"I was trying to get it passed the flag for an uphill putt," he said.

The drama was building as Spieth stalked his putt. But he charged it 8 feet past the hole, then missed the comebacker. Spieth conceded, shaking hands with Pieters after he cozied his par putt near the hole.

Spieth didn't play any amateur golf this summer, taking advantage of opportunities to play in the John Deere Classic and Web.com Tour's Nationwide Children's Hospital Invitational. He expressed no regrets and said only he wished he could've forced Pieters to have to make his par putt on 18.

"We could still be playing," Spieth said. "Losing leaves a sour taste in my mouth. It's a tough one to swallow right now. I probably shot 2-or 3-under. Pretty much against any other opponent today, I win. I just ran into the hottest player in the field."

• • •

ROUND OF 64

  • Bobby Wyatt def. Taylor Hancock, 4 and 2
  • Matthew Stieger def. Jade Scott, 7 and 5
  • Justin Thomas def. Barry Dyche, 3 and 1
  • Max Homa def. Corey Conners, 5 and 4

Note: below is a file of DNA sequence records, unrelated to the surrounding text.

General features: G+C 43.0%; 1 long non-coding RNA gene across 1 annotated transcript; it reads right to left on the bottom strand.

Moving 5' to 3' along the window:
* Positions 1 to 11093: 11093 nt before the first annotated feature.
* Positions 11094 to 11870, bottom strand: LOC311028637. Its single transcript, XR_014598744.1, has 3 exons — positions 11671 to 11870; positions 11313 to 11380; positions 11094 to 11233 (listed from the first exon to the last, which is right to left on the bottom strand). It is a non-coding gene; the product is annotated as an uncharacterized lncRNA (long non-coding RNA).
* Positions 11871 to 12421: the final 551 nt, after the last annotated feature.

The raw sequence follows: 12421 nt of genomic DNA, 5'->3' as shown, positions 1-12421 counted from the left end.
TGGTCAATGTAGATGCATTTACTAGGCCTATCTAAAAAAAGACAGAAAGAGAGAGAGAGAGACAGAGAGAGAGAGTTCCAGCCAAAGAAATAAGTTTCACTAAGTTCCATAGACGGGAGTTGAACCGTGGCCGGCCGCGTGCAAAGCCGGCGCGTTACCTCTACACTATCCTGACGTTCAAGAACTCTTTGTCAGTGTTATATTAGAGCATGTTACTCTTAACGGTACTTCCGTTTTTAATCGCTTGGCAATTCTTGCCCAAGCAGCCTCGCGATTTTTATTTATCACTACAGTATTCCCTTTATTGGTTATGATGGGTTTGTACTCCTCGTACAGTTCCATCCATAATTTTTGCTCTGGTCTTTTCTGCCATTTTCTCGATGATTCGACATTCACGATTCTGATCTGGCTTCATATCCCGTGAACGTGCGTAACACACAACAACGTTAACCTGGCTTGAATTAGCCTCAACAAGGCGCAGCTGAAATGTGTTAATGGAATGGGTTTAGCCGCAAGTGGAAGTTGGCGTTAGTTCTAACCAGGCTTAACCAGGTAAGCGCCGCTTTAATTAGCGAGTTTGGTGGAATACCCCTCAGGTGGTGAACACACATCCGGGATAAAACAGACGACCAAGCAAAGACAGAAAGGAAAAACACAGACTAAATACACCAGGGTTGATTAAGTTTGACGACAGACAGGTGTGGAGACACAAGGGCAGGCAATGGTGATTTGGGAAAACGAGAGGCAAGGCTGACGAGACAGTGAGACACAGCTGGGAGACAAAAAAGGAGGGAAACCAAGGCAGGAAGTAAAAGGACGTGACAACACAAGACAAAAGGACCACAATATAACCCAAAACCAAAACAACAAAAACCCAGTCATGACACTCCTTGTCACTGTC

• Devin Miertschin def. Drew Evans, 3 and 2
  • Bobby Leopold def. Michael Kim, 20 holes
  • Oliver Gross def. Michael Miller, 19 holes
  • Devon Purser def. Sebastian Vazquez, 4 and 3
  • Adam Schenk def. Oliver Schniederjans, 2 and 1
  • Patrick Duncan Jr. def. Nicholas Reach, 1 up
  • Ricardo Gouveia def. Eric Frazzetta, 4 and 3
  • Michael Weaver def. Zac Blair, 2 and 1
  • Patrick Rodgers def. Justin Spray, 3 and 2
  • Thomas Pieters def. Jordan Spieth, 1 up
  • Albin Choi def. Mackenzie Hughes, 2 and 1
  • Steven Fox def. Jeff Osberg, 3 and 2
  • Douglas Hanzel def. Andrew Biggadike, 3 and 2
  • Zack Munroe def. Michael Schoolcraft, 19 holes
  • Todd White def. Jonathan De Los Reyes, 3 and 1
  • Edouard Espana def. Curtis Thompson, 1 up
  • Justin Shin def. Brad Valois, 1 up
  • Chris Williams def. Peter Williamson, 3 and 2
  • Adam Stephenson def. Carlos Ortiz, 1 up
  • Cheng-Tsung Pan def. Evan Bowser, 4 and 3
  • Gavin Green def. Derek Ernst, 3 and 1
  • Talor Gooch def. T.J. Mitchell, 5 and 3
  • Andrew Presley def. Bryson Dechambeau, 19 holes
  • Brandon Hagy def. Denny McCarthy, 19 holes
  • Paul Misko def. Kenny Cook, 20 holes
  • Patrick Newcomb def. Richard Lamb, 2 and 1
  • Michael Hebert def. Todd Sinnott, 6 and 4
Welcome to Golfweek.com's comments section.
Please review the posting guidlines here: Golfweek.com Community Guidelines.
All accounts must be verified using Disqus email verification